“Yes, Brian,” Robert Costello continued from the altar, choking back tears. “Here are the keys. Here’s the car alarm. Here’s the car.

“Drive home. Be free.”

A tear-soaked gathering of about 70 mourners then slowly broke into cathartic applause inside Infant Jesus R.C. Church on Myrtle Avenue in Port Jefferson.
Brian Costello’s remains were later cremated in a private ceremony.

The 36-year-old man had been riding last Wednesday in a bus operated by Maryhaven Center of Hope, which runs several Long Island facilities for the disabled, when almost the entire length of the vehicle’s driver’s side was crushed by a toppling tractor trailer whose driver had lost control on a hilly curve on Sound Avenue.

Brian Costello, who was a Maryhaven care recipient, died a short time later at Peconic Bay Medical Center in Riverhead, police said. Eight others, including both drivers, were treated for non-life-threatening injuries at area hospitals and later released, officials said.

Robert Converse, 54, of Bellport was traveling east about a quarter-mile west of Edwards Avenue in Baiting Hollow about 3:15 p.m. when his truck, loaded with gravel, flipped on its side and collided with the bus, scattering gravel across the roadway and into nearby trees.

Mr, Converse was then pulled from the truck’s cab by a Good Samaritan, witnesses told the News-Review. The truck driver appeared to have suffered facial injuries and was bleeding from an ear, they said.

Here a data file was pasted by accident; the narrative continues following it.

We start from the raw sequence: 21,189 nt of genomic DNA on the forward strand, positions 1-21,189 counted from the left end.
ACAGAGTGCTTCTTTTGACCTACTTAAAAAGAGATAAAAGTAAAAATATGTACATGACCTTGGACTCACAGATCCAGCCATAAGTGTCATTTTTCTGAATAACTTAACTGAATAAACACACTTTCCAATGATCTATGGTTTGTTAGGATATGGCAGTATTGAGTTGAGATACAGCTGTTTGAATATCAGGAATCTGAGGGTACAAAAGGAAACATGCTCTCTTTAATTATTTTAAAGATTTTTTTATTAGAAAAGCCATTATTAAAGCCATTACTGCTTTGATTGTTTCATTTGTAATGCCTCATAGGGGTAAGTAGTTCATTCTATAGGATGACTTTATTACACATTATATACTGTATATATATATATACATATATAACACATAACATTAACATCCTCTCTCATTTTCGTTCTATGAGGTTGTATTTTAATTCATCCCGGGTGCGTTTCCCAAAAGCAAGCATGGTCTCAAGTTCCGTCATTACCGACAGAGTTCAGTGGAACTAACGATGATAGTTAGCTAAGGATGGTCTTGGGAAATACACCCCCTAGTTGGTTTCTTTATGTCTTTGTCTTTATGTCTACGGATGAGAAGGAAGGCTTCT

“We saw smoke. The driver of the Jeep was pulling the truck driver out,” said 16-year-old Jaime Rockowitz of Wading River, passenger in a car that had come upon the scene. The driver “was a little out of it. He was staring up in space.”

Although no charges or violations were immediately issued to Mr. Converse, who was driving for Gap Leasing Corp. of East Moriches, police are still searching for clues to what may have caused the crash. Riverhead police expect to present their findings to the Suffolk County District Attorney for review, officials said.

“We’re looking into everything,” Riverhead Detective Sgt. Joseph Loggia said when asked whether the investigation is focusing on the driver or on mechanical failure.